I can't tell you how cool it is to have an archenemy.
One of the main things that has always appealed to me about the comic book and tv-series versions of Batman, as opposed to the films, is the fact that the villains stick around for years--decades, even. Oh, they may be sent off to jail every now and then, but their time in the stir only hardens their resolve to break out and return to their work destroying their nemesis with a renewed sense of purpose. The characters have a history together, a shared language. They're like forces of nature. And the intensity of their battles grows stronger with each encounter. Because Batman's moral code does not permit him to kill his enemies--and because I suspect they don't really want to do him in, either--they're stuck with each other for life.
Likewise, I've always been intrigued by the element of time in SM (or whatever you want to call it) roleplay: the longer the better, if you ask me. While it's not really in the cards for me, I'm fascinated by the prospect of a longterm master/slave relationship, or something similar. It's definitely the same in my solo batplay: when I get a weekend, let alone a week (or, on one glorious occasion ten years ago, an entire month) to myself, time to suit up and go wherever my imagination takes me for hours and hours at a stretch, I'm ecstatic--literally. There may be forays into the outside world now and then, but it's immensely comforting to know that I can return that night to an extended fantasy of my own design, and even more satisfying to know that I've been spinning an ongoing, albeit deeply private, saga for more than ten years.
So you can imagine how thrilling it is to realize that I now have a longterm cast of characters on my IM buddy list: the Monk, of course, but many others as well--fellow superheroes, current and past sidekicks, lesser villains, and a troubling number of "shifters" who tend to slide from good guy to bad guy without warning. Most of these characters know each other and have their own adventures that don't necessarily include me; sometimes two or more of them work in cahoots either with or against me. I'm not really interested in the brief encounter with a passing stranger, though there is certainly a place for those in the comic book world, too: the petty thieves and crossover cameos that add texture to the main storyline (or storylines, since my online saga is sometimes a bit different than the private one I conduct by myself, in the way that, say, Legends of the Dark Knight varies from Detective). The same is true of my Beginnings serial--unlike your average slash fiction, it goes on and on, with characters dropping out and returning from time to time, and having interconnected lives, just as real people do. I enjoy being able to incorporate the passage of real time as often as possible (and to imply that various things have taken place without my having to spell them out.) That's also been the appeal of soap operas as a narrative form for me--except in that case, the content is totally uninteresting. I just like the potential for a tale to span years, in the writing/telling/performing as well as in the reading/viewing.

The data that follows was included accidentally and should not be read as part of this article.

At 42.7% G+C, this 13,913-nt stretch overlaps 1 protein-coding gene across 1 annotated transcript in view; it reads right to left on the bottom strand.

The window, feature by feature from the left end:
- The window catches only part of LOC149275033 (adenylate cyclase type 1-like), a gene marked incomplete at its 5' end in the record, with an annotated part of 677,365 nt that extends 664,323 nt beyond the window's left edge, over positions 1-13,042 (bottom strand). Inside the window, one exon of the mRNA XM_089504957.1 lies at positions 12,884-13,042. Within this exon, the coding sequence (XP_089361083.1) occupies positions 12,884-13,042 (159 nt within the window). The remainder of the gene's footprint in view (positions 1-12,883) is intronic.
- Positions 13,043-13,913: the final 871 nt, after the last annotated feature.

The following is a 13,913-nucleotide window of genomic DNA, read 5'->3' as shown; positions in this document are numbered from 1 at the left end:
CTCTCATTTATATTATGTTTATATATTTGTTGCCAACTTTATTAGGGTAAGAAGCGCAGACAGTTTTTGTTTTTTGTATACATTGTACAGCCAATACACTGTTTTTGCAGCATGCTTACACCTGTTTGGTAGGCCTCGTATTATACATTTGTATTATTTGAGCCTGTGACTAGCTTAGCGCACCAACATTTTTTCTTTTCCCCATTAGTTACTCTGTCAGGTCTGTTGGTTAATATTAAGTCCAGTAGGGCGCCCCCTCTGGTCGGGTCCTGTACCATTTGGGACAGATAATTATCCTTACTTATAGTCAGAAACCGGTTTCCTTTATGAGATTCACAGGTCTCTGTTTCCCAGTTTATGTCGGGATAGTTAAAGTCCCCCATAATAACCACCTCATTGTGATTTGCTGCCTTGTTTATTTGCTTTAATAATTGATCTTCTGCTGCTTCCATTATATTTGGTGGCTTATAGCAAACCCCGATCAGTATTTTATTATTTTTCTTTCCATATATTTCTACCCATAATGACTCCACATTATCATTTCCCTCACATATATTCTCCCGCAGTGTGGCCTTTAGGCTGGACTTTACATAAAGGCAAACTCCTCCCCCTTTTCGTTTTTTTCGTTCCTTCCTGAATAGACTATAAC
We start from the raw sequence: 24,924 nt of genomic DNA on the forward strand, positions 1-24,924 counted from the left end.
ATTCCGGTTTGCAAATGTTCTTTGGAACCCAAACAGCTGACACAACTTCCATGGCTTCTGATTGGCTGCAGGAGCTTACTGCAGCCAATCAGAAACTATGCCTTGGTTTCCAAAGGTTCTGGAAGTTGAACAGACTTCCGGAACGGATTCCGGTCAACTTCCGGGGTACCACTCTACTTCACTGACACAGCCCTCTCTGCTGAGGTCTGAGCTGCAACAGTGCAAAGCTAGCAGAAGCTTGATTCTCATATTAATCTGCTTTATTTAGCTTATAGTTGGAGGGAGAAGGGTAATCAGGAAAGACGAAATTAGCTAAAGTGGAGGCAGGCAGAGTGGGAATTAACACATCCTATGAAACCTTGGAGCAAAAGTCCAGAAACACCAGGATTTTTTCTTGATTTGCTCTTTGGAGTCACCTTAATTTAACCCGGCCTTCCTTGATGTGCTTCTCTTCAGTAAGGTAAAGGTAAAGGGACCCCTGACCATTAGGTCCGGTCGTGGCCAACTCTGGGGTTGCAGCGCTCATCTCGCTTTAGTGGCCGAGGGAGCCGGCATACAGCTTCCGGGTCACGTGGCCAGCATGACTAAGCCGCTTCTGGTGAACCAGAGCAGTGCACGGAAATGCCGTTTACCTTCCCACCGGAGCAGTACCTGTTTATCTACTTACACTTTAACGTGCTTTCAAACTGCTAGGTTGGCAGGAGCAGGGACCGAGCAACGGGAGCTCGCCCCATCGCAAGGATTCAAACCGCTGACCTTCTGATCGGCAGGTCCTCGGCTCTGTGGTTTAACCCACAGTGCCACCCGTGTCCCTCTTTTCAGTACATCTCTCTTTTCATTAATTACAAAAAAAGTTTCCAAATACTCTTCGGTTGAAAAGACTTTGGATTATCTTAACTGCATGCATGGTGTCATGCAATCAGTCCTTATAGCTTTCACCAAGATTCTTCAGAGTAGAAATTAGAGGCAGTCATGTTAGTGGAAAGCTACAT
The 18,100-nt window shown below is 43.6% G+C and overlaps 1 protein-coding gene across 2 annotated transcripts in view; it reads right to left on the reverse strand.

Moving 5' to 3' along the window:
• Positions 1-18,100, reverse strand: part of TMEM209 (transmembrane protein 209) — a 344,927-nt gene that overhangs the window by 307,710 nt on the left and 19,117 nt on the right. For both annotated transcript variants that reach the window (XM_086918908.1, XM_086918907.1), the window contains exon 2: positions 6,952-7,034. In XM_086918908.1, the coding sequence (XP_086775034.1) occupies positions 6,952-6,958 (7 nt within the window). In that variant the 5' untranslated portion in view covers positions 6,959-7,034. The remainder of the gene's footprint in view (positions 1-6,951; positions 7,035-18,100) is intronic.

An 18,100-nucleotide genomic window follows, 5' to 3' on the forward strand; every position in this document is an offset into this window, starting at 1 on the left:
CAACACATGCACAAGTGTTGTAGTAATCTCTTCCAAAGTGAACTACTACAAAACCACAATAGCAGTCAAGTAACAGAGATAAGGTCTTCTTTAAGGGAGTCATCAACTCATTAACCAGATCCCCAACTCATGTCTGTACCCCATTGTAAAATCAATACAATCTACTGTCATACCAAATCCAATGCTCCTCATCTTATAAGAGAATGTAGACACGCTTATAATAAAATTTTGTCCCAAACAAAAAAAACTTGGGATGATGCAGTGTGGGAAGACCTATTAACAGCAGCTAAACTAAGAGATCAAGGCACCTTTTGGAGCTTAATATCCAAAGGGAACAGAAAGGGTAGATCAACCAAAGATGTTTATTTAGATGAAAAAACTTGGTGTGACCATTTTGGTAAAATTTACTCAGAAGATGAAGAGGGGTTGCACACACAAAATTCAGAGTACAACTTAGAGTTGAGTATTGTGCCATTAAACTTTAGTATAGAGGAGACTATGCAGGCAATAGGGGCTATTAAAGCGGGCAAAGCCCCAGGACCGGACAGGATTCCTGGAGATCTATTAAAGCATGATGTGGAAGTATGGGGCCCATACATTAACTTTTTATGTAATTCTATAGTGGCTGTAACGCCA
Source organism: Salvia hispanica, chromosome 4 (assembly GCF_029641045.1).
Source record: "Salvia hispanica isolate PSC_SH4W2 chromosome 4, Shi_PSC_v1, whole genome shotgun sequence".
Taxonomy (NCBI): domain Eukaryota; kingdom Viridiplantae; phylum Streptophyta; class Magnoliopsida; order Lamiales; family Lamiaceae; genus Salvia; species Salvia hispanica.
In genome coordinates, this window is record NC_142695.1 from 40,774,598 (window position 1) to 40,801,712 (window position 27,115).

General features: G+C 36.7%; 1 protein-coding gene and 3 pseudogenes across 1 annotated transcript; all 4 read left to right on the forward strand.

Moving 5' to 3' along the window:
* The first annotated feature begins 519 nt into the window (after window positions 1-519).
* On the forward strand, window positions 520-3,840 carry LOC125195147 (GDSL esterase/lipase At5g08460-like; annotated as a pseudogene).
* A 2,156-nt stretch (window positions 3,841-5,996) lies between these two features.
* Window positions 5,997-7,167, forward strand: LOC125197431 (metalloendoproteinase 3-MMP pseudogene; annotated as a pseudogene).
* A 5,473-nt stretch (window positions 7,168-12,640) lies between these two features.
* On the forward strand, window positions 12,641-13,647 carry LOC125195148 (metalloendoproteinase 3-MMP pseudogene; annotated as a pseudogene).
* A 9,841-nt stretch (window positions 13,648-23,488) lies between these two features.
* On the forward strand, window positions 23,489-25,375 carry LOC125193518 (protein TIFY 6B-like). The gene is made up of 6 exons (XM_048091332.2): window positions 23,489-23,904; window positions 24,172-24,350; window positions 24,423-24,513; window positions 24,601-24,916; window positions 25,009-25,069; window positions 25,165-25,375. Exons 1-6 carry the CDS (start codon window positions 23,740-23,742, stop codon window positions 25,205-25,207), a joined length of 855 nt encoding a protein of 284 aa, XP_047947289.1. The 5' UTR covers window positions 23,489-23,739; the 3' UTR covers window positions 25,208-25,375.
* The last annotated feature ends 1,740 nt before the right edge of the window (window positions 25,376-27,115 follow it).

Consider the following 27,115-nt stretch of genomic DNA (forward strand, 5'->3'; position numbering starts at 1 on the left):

As for the Monk, he's still out there, and resisting the sometimes burning desire to return to his clutches has become the struggle of my bat-career, the year-and-a-half-long battle that defines my very (fictional) character. He has long insisted that he is no mere outside force by this point but a part of me, and I'll be damned if I don't believe him sometimes. (And, er, perhaps I'll be damned if I do believe him, too.)
So stay tuned--the worst (or best) may be yet to come.
Comic-strip contracts, so no one argues they’re too confusing to be enforceable - University of Western Australia Law professor Camilla Baasch Andersen has helped businesspeople draft legally binding contracts that take the form of sim...
13 minutes ago